Shelves of picture books.As I was coming up with the 15 main topics and countless subtopics for categorizing our collection of picture books, my coworker and I tried really hard to think of all of the popular topics children like. I think our members have been more than happy. With the new way to find picture books, our collection check out has grown from about 20% to 30% at any point in time.

If you have questions about the new way we shelve our picture books, please stop at the Youth Desk and ask us for assistance. We are here to help you. We love to hear feedback and have even made a couple of changes after hearing our members ask for a certain author or character.

Posted in Where The Child Things Are: GEPL Youth

Funny Books

By: Leigh Ann Vock, Youth Page

“The book ends?!” Elephant – We Are in a Book by Mo Willems

We Are in a Book by Mo Willems is a story about best friends that discover they are in a book that a reader is reading! They go along in this delightfully funny story until one of the characters discovers that the book ends. Despair ensues and the hilarity of how it is dealt with is worth reading over and over again. I love funny books.

It is sheer brilliance in writing when an author makes adults and children laugh simultaneously. Funny picture books are at the top of my list followed closely by tear jerkers, which is another blog post entirely, stay tuned.

I have found over the years that funny books are usually the ones that children choose to be read over and over again. Usually they end up memorizing the book which is a great reading readiness skill. So gather your giggles together and pick up one of my favorite funny books:

Posted in Where The Child Things Are: GEPL Youth

Speak Your Mind, But Keep It Civil

By: Amy Waters, School Liaison

Kids smiling at the camera.There was an election this week. If you’ve listened to radio or TV, or if you have spent any time on social media, you know that people are stressed out, angry and anxious. And if adults are feeling this way, kids are going to be worried and anxious, too.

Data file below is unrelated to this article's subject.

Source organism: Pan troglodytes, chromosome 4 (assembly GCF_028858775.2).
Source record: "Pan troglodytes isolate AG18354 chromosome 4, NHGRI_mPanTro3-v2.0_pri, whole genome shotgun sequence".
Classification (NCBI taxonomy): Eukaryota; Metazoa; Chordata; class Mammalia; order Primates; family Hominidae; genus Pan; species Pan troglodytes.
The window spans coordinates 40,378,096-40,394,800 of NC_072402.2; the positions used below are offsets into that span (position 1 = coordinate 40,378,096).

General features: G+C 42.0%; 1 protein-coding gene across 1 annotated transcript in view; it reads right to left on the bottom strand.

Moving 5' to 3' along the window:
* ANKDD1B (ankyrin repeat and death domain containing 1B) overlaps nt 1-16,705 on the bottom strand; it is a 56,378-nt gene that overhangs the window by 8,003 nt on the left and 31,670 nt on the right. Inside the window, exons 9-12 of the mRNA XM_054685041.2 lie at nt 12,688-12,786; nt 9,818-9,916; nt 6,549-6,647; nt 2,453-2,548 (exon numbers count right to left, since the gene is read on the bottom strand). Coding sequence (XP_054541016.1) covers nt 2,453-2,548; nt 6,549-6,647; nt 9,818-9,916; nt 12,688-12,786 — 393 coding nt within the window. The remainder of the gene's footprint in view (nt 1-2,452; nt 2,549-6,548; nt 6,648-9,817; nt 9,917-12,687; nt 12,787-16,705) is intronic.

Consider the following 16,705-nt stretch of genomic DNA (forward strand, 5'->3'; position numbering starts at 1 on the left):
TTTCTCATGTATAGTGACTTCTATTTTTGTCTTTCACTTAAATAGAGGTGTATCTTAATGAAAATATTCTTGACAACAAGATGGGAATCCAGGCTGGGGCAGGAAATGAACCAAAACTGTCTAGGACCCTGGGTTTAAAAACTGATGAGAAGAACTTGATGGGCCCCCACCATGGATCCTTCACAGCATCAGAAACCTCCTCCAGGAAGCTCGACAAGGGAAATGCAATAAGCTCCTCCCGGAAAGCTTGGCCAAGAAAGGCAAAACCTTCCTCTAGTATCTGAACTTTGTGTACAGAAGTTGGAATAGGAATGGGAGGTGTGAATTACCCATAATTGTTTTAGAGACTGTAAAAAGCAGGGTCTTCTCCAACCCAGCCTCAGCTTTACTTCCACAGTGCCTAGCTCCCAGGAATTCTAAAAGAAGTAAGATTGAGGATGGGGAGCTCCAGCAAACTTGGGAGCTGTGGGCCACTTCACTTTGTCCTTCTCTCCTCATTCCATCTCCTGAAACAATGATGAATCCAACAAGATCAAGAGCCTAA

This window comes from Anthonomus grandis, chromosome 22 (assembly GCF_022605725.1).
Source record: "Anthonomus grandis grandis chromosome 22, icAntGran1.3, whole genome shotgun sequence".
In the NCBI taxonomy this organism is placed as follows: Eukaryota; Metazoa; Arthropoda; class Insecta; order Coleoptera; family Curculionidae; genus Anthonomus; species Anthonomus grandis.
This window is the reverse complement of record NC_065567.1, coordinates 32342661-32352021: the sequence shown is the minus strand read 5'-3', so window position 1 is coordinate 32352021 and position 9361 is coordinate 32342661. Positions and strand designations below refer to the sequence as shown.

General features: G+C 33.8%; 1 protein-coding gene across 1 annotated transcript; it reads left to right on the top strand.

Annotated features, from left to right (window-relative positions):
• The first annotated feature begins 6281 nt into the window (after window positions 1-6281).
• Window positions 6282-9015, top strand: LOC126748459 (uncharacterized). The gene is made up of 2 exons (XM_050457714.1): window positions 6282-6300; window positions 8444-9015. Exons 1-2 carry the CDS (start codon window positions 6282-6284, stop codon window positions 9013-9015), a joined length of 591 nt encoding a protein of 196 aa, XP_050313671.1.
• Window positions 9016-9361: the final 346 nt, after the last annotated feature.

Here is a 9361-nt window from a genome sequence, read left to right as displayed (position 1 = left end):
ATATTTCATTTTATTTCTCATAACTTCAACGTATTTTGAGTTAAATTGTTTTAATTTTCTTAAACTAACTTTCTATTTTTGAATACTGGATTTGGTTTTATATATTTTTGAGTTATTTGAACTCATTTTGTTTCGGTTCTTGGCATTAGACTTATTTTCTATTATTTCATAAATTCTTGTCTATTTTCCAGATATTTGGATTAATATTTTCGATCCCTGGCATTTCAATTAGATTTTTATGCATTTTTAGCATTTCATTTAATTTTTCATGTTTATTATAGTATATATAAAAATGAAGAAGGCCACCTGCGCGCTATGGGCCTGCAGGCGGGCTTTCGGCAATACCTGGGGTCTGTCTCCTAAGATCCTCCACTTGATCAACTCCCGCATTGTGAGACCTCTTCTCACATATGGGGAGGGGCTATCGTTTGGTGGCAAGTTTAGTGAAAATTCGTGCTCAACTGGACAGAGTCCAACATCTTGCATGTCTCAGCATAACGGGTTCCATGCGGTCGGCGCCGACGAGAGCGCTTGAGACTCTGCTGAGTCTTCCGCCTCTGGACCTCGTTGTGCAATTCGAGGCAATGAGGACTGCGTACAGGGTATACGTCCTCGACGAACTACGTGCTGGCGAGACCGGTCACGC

As I write this, I do not know the results of the election. But we all know that it has been contentious and we have heard difficult things from both sides. As we exercise our right to vote, let’s also exhibit our best behavior toward one another, the children are watching.

In a 2012 Psychology Today online article (written long before this election!), Marilyn Price-Mitchell, Ph.D. talks about civility like this: “The foundational virtue of citizenship, civility is behavior that recognizes the humanity of others, allowing us to live peacefully together in neighborhoods and communities. The psychological elements of civility include awareness, self-control, empathy, and respect.”

So, how do we help our children navigate some of these complex feelings and relationships, which are essential to who we are in community with one another? I believe that books can be great gateways to difficult conversations with kids of all ages. Take time to snuggle up with your sweet child, offer a hug and share a story. Here are a few books that may help foster discussion, empathy and respect for the world around us. Ask at your library for help finding more titles.